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The toll of a third COVID-19 wave on Texas doctors, nurses

COVID-19 hospital admissions in Texas are up 47% in the last week and 142% since last month.

AUSTIN, Texas — Go to work, see patients, skip breaks, repeat. Since the pandemic hit, Dr. Linda Villarreal said that has been the life of many doctors. 

"I remember one day getting home sometime in early March or April, and I just kind of sat there, and then I realized that, for 12 months, I have been under a lot of stress, but didn't pay attention to it," Villarreal said.

As the president of the Texas Medical Association, she said the pandemic placed a heavy burden on medical professionals across the state. 

"That mental-emotional stress did carry quite a load on all the physicians who continued to work in the trenches," said Villarreal.

As the COVID-19 rollout began throughout the beginning of 2021, life began to return to normal, giving everyone hope that the worst was over. Yet cases are now surging again in Texas, mainly among the unvaccinated.

The number of COVID patients in Texas hospitals rose 47% in the last week and 142% in the last month, according to data from the Texas Department of State Health Services (DSHS).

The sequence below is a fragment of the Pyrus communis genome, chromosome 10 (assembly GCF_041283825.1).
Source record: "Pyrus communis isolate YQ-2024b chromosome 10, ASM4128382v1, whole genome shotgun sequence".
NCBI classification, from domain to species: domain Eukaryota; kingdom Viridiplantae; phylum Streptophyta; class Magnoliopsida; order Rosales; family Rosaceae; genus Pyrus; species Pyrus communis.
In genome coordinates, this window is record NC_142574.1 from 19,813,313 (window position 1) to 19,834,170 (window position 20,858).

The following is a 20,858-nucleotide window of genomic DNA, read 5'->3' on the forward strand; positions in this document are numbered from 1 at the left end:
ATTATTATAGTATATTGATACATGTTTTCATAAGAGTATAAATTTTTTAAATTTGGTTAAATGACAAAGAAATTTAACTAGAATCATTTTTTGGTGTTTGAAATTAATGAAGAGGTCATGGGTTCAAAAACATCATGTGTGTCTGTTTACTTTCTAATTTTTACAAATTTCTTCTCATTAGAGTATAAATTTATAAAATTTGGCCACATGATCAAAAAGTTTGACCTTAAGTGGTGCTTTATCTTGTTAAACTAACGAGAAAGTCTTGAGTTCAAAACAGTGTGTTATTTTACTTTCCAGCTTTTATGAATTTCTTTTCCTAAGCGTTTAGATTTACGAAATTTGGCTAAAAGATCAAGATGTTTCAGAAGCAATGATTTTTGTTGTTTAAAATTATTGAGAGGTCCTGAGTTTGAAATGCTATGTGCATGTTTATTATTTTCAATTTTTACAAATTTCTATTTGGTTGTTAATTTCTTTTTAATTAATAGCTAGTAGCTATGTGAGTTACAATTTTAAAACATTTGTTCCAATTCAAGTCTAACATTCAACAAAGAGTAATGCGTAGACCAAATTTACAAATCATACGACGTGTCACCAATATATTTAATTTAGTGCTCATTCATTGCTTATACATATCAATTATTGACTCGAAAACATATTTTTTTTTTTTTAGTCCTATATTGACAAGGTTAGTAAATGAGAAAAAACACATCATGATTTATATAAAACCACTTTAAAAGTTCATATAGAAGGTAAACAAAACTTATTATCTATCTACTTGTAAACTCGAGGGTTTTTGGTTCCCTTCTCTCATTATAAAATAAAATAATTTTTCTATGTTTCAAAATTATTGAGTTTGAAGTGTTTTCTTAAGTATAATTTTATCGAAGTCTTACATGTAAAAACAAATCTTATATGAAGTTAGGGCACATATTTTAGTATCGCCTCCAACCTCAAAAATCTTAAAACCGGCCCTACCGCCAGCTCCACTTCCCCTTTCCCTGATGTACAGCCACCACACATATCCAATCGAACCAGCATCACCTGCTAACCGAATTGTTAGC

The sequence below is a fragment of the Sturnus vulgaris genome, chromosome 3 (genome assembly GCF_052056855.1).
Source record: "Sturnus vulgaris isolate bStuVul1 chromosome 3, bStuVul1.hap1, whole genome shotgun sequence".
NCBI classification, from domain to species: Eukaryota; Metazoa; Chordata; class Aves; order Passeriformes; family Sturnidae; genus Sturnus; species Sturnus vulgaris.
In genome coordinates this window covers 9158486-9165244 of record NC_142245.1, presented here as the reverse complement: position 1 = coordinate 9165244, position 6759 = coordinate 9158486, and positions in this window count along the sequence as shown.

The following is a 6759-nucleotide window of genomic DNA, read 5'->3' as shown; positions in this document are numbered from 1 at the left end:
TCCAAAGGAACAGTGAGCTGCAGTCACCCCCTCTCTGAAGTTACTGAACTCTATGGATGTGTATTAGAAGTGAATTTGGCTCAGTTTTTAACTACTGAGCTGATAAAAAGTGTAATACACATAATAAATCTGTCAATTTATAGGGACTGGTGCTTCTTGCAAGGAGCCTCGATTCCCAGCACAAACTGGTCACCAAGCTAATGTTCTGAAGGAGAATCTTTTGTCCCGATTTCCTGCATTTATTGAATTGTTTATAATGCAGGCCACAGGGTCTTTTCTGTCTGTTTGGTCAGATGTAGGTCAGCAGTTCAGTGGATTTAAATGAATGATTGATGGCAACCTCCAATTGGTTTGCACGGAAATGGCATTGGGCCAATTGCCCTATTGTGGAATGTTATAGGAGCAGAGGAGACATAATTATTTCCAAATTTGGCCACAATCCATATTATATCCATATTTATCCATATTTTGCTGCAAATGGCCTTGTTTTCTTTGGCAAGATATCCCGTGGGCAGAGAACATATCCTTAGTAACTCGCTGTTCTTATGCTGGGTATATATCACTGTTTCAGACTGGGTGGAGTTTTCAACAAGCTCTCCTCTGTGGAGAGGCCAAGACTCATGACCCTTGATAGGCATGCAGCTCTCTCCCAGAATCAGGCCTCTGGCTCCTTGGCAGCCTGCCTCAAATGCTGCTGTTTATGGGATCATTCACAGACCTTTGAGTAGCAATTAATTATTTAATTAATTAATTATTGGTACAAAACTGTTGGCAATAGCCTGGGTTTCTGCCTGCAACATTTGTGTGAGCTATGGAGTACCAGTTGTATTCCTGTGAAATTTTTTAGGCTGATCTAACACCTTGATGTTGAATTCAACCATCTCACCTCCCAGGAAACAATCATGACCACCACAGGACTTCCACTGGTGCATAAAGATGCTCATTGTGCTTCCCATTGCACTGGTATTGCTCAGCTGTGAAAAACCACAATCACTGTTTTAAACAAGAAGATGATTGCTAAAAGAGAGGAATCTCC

CEO of the Texas Nurses Association Cindy Zolnierek said nurses are also feeling this burden.

"We have a workforce that is very tired," said Zolnierek.

However, medical professionals believe it is still possible to ease the burden on hospitals before capacity is exceeded.

Their answer is the vaccine. 

Even if COVID-19 numbers continue to climb, this time around Villarreal believes doctors and nurses have the resources they need. Resources like PPO and mental health support help these medical professionals to take care of their emotional, mental and physical health.

"I do go home. I do sit on that rocking chair. I do take some deep breaths,"  said Zolnierek. 

As burnout has become common in the health field over the last year, she believes it is important for anyone in the health field to identify their health issues, whether it be physical or mental, and treat it if they have not already.

KVUE also asked Villarreal about her thoughts on some of the public not trusting science. 

"It is a concern for sure or disappointment definitely," she said. "You know, as physicians, we do what we do. I am who I am. I am a physician."


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